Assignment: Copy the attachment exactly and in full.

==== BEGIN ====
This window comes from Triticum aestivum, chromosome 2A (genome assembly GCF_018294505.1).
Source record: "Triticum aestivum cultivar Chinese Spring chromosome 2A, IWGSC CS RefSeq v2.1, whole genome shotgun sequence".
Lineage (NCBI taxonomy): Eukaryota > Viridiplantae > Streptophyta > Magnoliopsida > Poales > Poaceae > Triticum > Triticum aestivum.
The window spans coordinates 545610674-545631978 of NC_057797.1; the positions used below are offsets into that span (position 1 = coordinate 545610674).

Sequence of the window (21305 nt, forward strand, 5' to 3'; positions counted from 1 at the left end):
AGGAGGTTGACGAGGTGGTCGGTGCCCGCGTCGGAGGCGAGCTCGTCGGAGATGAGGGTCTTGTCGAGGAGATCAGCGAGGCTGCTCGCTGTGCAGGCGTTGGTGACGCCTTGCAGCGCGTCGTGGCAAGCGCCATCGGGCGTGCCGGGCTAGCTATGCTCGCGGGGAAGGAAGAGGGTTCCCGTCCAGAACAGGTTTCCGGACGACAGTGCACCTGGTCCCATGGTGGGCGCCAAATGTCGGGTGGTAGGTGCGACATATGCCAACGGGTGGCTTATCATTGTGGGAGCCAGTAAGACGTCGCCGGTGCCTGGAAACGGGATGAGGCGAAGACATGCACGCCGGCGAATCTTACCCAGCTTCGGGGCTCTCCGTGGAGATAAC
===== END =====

This window comes from Triticum aestivum, chromosome 2A (genome assembly GCF_018294505.1).
Source record: "Triticum aestivum cultivar Chinese Spring chromosome 2A, IWGSC CS RefSeq v2.1, whole genome shotgun sequence".
Lineage (NCBI taxonomy): Eukaryota > Viridiplantae > Streptophyta > Magnoliopsida > Poales > Poaceae > Triticum > Triticum aestivum.
The window spans coordinates 545610674-545631978 of NC_057797.1; the positions used below are offsets into that span (position 1 = coordinate 545610674).

Sequence of the window (21305 nt, forward strand, 5' to 3'; positions counted from 1 at the left end):
AGGAGGTTGACGAGGTGGTCGGTGCCCGCGTCGGAGGCGAGCTCGTCGGAGATGAGGGTCTTGTCGAGGAGATCAGCGAGGCTGCTCGCTGTGCAGGCGTTGGTGACGCCTTGCAGCGCGTCGTGGCAAGCGCCATCGGGCGTGCCGGGCTAGCTATGCTCGCGGGGAAGGAAGAGGGTTCCCGTCCAGAACAGGTTTCCGGACGACAGTGCACCTGGTCCCATGGTGGGCGCCAAATGTCGGGTGGTAGGTGCGACATATGCCAACGGGTGGCTTATCATTGTGGGAGCCAGTAAGACGTCGCCGGTGCCTGGAAACGGGATGAGGCGAAGACATGCACGCCGGCGAATCTTACCCAGCTTCGGGGCTCTCCGTGGAGATAAC